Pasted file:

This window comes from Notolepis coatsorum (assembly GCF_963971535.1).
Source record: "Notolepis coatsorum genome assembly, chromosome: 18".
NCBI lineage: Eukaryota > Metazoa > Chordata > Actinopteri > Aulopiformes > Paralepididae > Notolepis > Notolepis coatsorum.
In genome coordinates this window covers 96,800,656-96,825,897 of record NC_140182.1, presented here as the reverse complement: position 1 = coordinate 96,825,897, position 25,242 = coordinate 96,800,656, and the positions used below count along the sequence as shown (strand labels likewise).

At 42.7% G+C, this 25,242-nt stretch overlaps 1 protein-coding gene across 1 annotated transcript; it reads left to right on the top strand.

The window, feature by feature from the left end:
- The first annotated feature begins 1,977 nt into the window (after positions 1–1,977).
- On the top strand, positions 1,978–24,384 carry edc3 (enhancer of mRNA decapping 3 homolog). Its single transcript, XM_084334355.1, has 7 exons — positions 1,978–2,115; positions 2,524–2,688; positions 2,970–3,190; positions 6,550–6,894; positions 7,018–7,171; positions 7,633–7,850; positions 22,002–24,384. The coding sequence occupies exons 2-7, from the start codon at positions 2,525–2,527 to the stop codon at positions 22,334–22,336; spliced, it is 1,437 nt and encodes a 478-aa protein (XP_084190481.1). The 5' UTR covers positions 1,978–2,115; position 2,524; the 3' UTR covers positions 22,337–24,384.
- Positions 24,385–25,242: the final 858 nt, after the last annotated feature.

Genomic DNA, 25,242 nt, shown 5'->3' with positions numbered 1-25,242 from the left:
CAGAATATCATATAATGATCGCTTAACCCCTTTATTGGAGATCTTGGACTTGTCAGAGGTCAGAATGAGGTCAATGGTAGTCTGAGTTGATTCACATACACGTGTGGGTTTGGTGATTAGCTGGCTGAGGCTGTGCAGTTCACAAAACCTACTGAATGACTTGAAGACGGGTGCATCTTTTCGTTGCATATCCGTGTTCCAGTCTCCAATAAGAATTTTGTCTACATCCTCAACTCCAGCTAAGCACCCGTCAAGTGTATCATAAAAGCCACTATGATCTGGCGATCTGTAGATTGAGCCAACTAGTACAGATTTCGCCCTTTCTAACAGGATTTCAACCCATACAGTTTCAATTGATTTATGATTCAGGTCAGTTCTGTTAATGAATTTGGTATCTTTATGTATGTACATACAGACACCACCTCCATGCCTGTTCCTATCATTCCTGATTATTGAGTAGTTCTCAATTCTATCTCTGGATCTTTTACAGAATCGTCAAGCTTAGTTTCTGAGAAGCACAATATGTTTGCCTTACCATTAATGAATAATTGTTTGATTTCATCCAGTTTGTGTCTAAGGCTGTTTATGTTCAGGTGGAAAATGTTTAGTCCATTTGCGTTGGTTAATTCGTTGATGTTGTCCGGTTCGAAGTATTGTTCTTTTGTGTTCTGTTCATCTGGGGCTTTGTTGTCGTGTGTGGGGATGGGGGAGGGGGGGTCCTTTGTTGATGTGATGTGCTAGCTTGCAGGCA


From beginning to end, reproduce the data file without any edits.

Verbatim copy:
This window comes from Notolepis coatsorum (assembly GCF_963971535.1).
Source record: "Notolepis coatsorum genome assembly, chromosome: 18".
NCBI lineage: Eukaryota > Metazoa > Chordata > Actinopteri > Aulopiformes > Paralepididae > Notolepis > Notolepis coatsorum.
In genome coordinates this window covers 96,800,656-96,825,897 of record NC_140182.1, presented here as the reverse complement: position 1 = coordinate 96,825,897, position 25,242 = coordinate 96,800,656, and the positions used below count along the sequence as shown (strand labels likewise).

At 42.7% G+C, this 25,242-nt stretch overlaps 1 protein-coding gene across 1 annotated transcript; it reads left to right on the top strand.

The window, feature by feature from the left end:
- The first annotated feature begins 1,977 nt into the window (after positions 1–1,977).
- On the top strand, positions 1,978–24,384 carry edc3 (enhancer of mRNA decapping 3 homolog). Its single transcript, XM_084334355.1, has 7 exons — positions 1,978–2,115; positions 2,524–2,688; positions 2,970–3,190; positions 6,550–6,894; positions 7,018–7,171; positions 7,633–7,850; positions 22,002–24,384. The coding sequence occupies exons 2-7, from the start codon at positions 2,525–2,527 to the stop codon at positions 22,334–22,336; spliced, it is 1,437 nt and encodes a 478-aa protein (XP_084190481.1). The 5' UTR covers positions 1,978–2,115; position 2,524; the 3' UTR covers positions 22,337–24,384.
- Positions 24,385–25,242: the final 858 nt, after the last annotated feature.

Genomic DNA, 25,242 nt, shown 5'->3' with positions numbered 1-25,242 from the left:
CAGAATATCATATAATGATCGCTTAACCCCTTTATTGGAGATCTTGGACTTGTCAGAGGTCAGAATGAGGTCAATGGTAGTCTGAGTTGATTCACATACACGTGTGGGTTTGGTGATTAGCTGGCTGAGGCTGTGCAGTTCACAAAACCTACTGAATGACTTGAAGACGGGTGCATCTTTTCGTTGCATATCCGTGTTCCAGTCTCCAATAAGAATTTTGTCTACATCCTCAACTCCAGCTAAGCACCCGTCAAGTGTATCATAAAAGCCACTATGATCTGGCGATCTGTAGATTGAGCCAACTAGTACAGATTTCGCCCTTTCTAACAGGATTTCAACCCATACAGTTTCAATTGATTTATGATTCAGGTCAGTTCTGTTAATGAATTTGGTATCTTTATGTATGTACATACAGACACCACCTCCATGCCTGTTCCTATCATTCCTGATTATTGAGTAGTTCTCAATTCTATCTCTGGATCTTTTACAGAATCGTCAAGCTTAGTTTCTGAGAAGCACAATATGTTTGCCTTACCATTAATGAATAATTGTTTGATTTCATCCAGTTTGTGTCTAAGGCTGTTTATGTTCAGGTGGAAAATGTTTAGTCCATTTGCGTTGGTTAATTCGTTGATGTTGTCCGGTTCGAAGTATTGTTCTTTTGTGTTCTGTTCATCTGGGGCTTTGTTGTCGTGTGTGGGGATGGGGGAGGGGGGGTCCTTTGTTGATGTGATGTGCTAGCTTGCAGGCA